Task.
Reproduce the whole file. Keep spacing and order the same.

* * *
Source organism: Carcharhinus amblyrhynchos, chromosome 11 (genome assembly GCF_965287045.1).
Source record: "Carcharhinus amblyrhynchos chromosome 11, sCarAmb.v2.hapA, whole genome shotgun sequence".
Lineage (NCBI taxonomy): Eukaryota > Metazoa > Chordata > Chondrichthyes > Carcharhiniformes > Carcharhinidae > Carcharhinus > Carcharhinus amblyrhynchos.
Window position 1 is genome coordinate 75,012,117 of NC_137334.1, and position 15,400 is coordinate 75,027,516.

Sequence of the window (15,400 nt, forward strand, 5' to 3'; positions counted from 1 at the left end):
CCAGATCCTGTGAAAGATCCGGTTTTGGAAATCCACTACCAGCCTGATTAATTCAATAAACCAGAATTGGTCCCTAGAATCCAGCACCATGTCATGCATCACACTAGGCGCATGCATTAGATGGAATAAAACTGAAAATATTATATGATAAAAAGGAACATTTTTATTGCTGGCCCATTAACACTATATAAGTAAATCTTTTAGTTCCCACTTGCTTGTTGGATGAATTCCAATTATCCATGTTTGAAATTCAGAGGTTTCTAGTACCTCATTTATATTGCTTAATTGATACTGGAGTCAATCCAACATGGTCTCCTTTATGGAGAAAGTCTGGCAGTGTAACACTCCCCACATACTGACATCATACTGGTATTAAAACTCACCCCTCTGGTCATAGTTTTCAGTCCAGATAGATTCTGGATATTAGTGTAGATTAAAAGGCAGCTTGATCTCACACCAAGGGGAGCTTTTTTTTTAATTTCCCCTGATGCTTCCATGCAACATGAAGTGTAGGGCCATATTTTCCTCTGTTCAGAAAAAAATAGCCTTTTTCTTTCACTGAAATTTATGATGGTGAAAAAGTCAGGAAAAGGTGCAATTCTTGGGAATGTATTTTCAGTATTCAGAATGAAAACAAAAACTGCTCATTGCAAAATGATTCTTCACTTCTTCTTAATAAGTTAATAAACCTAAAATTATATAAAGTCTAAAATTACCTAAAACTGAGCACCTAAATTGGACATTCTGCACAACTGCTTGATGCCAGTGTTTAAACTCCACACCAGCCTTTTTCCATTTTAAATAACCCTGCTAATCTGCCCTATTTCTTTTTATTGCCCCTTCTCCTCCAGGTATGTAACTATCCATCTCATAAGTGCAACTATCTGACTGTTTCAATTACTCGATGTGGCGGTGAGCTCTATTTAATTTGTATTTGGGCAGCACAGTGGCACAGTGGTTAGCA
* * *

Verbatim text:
Source organism: Carcharhinus amblyrhynchos, chromosome 11 (genome assembly GCF_965287045.1).
Source record: "Carcharhinus amblyrhynchos chromosome 11, sCarAmb.v2.hapA, whole genome shotgun sequence".
Lineage (NCBI taxonomy): Eukaryota > Metazoa > Chordata > Chondrichthyes > Carcharhiniformes > Carcharhinidae > Carcharhinus > Carcharhinus amblyrhynchos.
Window position 1 is genome coordinate 75,012,117 of NC_137334.1, and position 15,400 is coordinate 75,027,516.

Sequence of the window (15,400 nt, forward strand, 5' to 3'; positions counted from 1 at the left end):
CCAGATCCTGTGAAAGATCCGGTTTTGGAAATCCACTACCAGCCTGATTAATTCAATAAACCAGAATTGGTCCCTAGAATCCAGCACCATGTCATGCATCACACTAGGCGCATGCATTAGATGGAATAAAACTGAAAATATTATATGATAAAAAGGAACATTTTTATTGCTGGCCCATTAACACTATATAAGTAAATCTTTTAGTTCCCACTTGCTTGTTGGATGAATTCCAATTATCCATGTTTGAAATTCAGAGGTTTCTAGTACCTCATTTATATTGCTTAATTGATACTGGAGTCAATCCAACATGGTCTCCTTTATGGAGAAAGTCTGGCAGTGTAACACTCCCCACATACTGACATCATACTGGTATTAAAACTCACCCCTCTGGTCATAGTTTTCAGTCCAGATAGATTCTGGATATTAGTGTAGATTAAAAGGCAGCTTGATCTCACACCAAGGGGAGCTTTTTTTTTAATTTCCCCTGATGCTTCCATGCAACATGAAGTGTAGGGCCATATTTTCCTCTGTTCAGAAAAAAATAGCCTTTTTCTTTCACTGAAATTTATGATGGTGAAAAAGTCAGGAAAAGGTGCAATTCTTGGGAATGTATTTTCAGTATTCAGAATGAAAACAAAAACTGCTCATTGCAAAATGATTCTTCACTTCTTCTTAATAAGTTAATAAACCTAAAATTATATAAAGTCTAAAATTACCTAAAACTGAGCACCTAAATTGGACATTCTGCACAACTGCTTGATGCCAGTGTTTAAACTCCACACCAGCCTTTTTCCATTTTAAATAACCCTGCTAATCTGCCCTATTTCTTTTTATTGCCCCTTCTCCTCCAGGTATGTAACTATCCATCTCATAAGTGCAACTATCTGACTGTTTCAATTACTCGATGTGGCGGTGAGCTCTATTTAATTTGTATTTGGGCAGCACAGTGGCACAGTGGTTAGCA